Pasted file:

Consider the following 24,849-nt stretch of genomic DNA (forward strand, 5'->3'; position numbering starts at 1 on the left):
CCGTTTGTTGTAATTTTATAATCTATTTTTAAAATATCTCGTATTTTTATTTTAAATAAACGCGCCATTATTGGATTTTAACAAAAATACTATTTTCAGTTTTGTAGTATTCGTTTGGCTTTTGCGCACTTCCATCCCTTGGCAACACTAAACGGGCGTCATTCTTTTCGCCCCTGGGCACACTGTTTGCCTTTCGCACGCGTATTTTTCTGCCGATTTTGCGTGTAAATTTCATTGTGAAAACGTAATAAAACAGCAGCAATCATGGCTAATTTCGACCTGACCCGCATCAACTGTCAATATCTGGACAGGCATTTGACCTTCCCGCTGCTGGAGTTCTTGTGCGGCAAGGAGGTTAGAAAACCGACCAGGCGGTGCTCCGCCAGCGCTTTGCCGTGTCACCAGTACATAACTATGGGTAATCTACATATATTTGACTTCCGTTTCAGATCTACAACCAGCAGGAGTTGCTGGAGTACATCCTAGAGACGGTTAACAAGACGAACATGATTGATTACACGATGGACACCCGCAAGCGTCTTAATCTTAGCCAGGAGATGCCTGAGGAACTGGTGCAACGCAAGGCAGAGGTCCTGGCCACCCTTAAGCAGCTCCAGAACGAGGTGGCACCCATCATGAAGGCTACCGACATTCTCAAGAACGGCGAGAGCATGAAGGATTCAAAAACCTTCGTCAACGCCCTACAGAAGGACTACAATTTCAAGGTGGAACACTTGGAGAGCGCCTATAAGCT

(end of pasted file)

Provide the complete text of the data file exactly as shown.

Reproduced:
Consider the following 24,849-nt stretch of genomic DNA (forward strand, 5'->3'; position numbering starts at 1 on the left):
CCGTTTGTTGTAATTTTATAATCTATTTTTAAAATATCTCGTATTTTTATTTTAAATAAACGCGCCATTATTGGATTTTAACAAAAATACTATTTTCAGTTTTGTAGTATTCGTTTGGCTTTTGCGCACTTCCATCCCTTGGCAACACTAAACGGGCGTCATTCTTTTCGCCCCTGGGCACACTGTTTGCCTTTCGCACGCGTATTTTTCTGCCGATTTTGCGTGTAAATTTCATTGTGAAAACGTAATAAAACAGCAGCAATCATGGCTAATTTCGACCTGACCCGCATCAACTGTCAATATCTGGACAGGCATTTGACCTTCCCGCTGCTGGAGTTCTTGTGCGGCAAGGAGGTTAGAAAACCGACCAGGCGGTGCTCCGCCAGCGCTTTGCCGTGTCACCAGTACATAACTATGGGTAATCTACATATATTTGACTTCCGTTTCAGATCTACAACCAGCAGGAGTTGCTGGAGTACATCCTAGAGACGGTTAACAAGACGAACATGATTGATTACACGATGGACACCCGCAAGCGTCTTAATCTTAGCCAGGAGATGCCTGAGGAACTGGTGCAACGCAAGGCAGAGGTCCTGGCCACCCTTAAGCAGCTCCAGAACGAGGTGGCACCCATCATGAAGGCTACCGACATTCTCAAGAACGGCGAGAGCATGAAGGATTCAAAAACCTTCGTCAACGCCCTACAGAAGGACTACAATTTCAAGGTGGAACACTTGGAGAGCGCCTATAAGCT